Category Archives: #geoblog

Notes from the field: Mammoth Spring Quadrangle

DSCN2991Geologist Bill Prior inspects a small tufa dam near Riverside Resort on the Spring River, Fulton County, AR.

Geologic mapping of the Mammoth Spring 7.5 minute quadrangle was recently completed by the Arkansas Geological Survey’s STATEMAP field team. This project was funded in part by a grant from the National Cooperative Geologic Mapping Program through the United States Geological Survey. This is the 26th year of STATEMAP projects in Arkansas and represents an unprecedented effort in gathering geologic data within the state. STATEMAP was established in 1992 by a congressional act to encourage 1:24,000 scale mapping of geology by state geological surveys. Arkansas first participated in the STATEMAP program in 1994, and since then, the Survey has overseen the completion of eighty one, 1:24,000 scale geologic maps, including the Mammoth Spring quadrangle.

This year’s grant enabled the AGS to hire a geologist and partially cover field work expenses. Garrett Hatzell and staff geologists, Scott Ausbrooks and Bill Prior, worked together during the field data collection and map production phases of the project. This team approach has worked well for AGS mapping projects in the past, both for safety and efficiency.

The goal of STATEMAP is to classify and map rocks exposed at the surface into recognizable units, such as formations and members. Commonly, bedrock crops out along the sides or in the bottoms of creeks and rivers. For this reason, data collection in the major drainages is a priority. In areas where bedrock is covered, information may be inferred from data gathered at nearby outcrops. Since geologic formations are laterally extensive, disparate points taken on similar contacts can be connected across the mapping area to delineate each formation. Structural features, such as faults and folds, are also described and mapped.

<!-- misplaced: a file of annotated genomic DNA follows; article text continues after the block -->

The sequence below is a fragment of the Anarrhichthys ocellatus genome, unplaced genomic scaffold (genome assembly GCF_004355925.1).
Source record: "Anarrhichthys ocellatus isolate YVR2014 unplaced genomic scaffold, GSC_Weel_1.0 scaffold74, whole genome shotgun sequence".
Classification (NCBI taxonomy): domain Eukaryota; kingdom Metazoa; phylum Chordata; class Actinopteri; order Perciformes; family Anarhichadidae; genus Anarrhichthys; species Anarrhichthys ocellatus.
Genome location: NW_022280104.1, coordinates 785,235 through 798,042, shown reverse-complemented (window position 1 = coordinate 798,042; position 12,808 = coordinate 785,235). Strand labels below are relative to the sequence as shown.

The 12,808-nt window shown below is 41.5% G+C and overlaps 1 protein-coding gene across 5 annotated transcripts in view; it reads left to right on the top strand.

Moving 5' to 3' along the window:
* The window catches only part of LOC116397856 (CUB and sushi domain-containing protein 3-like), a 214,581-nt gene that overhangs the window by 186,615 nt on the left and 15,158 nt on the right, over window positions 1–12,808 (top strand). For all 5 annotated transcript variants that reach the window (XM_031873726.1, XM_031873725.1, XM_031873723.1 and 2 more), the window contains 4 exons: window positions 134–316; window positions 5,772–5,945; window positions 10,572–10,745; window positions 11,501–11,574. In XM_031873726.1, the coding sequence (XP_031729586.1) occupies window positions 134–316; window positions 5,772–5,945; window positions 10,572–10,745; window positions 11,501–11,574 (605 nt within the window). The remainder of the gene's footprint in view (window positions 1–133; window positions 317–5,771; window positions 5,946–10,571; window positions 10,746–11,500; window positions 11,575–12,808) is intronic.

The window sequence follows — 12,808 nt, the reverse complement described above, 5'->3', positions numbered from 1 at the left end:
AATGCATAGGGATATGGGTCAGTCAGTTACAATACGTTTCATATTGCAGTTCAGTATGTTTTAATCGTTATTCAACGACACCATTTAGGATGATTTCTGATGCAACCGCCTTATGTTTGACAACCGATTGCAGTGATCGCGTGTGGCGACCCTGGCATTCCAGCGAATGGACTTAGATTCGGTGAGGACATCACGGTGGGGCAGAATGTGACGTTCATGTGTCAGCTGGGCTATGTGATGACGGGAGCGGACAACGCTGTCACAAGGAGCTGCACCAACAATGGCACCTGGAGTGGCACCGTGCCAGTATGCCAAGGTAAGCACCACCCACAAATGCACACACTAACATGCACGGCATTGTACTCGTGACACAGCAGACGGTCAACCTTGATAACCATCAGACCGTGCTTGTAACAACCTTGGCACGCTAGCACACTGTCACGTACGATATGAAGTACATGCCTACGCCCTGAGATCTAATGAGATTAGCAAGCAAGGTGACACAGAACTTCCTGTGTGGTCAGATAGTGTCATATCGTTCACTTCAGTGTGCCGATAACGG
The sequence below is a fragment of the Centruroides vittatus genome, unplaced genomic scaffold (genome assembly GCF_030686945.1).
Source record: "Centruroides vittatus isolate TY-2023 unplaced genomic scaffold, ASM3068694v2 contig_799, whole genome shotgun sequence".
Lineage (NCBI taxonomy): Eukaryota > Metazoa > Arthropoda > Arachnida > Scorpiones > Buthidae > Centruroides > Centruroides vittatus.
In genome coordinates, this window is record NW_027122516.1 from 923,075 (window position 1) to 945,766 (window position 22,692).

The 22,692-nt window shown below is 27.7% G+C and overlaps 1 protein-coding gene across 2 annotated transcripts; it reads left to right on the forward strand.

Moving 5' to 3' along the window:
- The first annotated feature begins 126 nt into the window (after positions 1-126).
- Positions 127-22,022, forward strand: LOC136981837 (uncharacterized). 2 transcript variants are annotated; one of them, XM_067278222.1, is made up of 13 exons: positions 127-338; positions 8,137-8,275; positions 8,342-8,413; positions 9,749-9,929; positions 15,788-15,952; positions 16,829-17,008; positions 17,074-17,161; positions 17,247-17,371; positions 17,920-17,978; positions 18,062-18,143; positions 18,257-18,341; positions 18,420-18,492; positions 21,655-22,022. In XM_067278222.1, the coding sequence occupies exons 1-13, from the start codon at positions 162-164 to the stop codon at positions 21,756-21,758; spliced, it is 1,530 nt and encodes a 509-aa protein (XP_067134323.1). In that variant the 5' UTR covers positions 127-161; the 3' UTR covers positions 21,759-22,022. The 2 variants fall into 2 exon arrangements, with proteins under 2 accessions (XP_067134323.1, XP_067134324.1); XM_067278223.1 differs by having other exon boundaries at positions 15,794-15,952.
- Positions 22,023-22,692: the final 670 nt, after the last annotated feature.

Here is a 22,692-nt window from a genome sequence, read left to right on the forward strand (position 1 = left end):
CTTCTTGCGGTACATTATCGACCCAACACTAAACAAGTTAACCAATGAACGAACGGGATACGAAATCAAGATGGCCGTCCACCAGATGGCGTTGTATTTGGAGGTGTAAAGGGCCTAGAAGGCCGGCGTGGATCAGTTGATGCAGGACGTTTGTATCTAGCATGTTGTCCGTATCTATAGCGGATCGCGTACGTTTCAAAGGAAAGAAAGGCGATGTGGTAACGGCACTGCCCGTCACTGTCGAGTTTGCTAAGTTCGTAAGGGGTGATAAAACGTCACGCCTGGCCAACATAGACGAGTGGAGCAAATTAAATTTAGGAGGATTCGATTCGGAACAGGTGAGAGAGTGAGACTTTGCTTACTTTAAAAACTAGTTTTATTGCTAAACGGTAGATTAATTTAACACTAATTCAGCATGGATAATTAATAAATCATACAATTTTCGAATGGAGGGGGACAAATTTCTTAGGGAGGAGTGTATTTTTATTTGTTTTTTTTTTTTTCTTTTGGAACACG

Fieldwork for the mapping of Mammoth Spring quadrangle commenced on July 29, 2019 and continued until March 11, 2020 for a total of about 60 days spent in the field. From March through June, the geologists analyzed field data and prepared aspects of the geologic map. Formation contact lines and structural features were hand drawn on a topographic map base and were then digitally transcribed in ArcMap by Brian Kehner. The final layout of the map was completed in Adobe Illustrator by Garrett Hatzell, Angela Chandler, and Jerry Clark. Edits were provided by AGS staff geologists.

Printed copies of the Mammoth Spring geologic map (and many others) are available at the AGS office in Little Rock for $12.50, and digital copies may be downloaded free of charge as .pdfs from our website.

Here is the link to the recently completed Mammoth Spring quadrangle map:

http://www.geology.arkansas.gov/docs/pdf/maps-and-data/geologic maps/24k/MammothSpring.pdf

Mammoth_Spring_map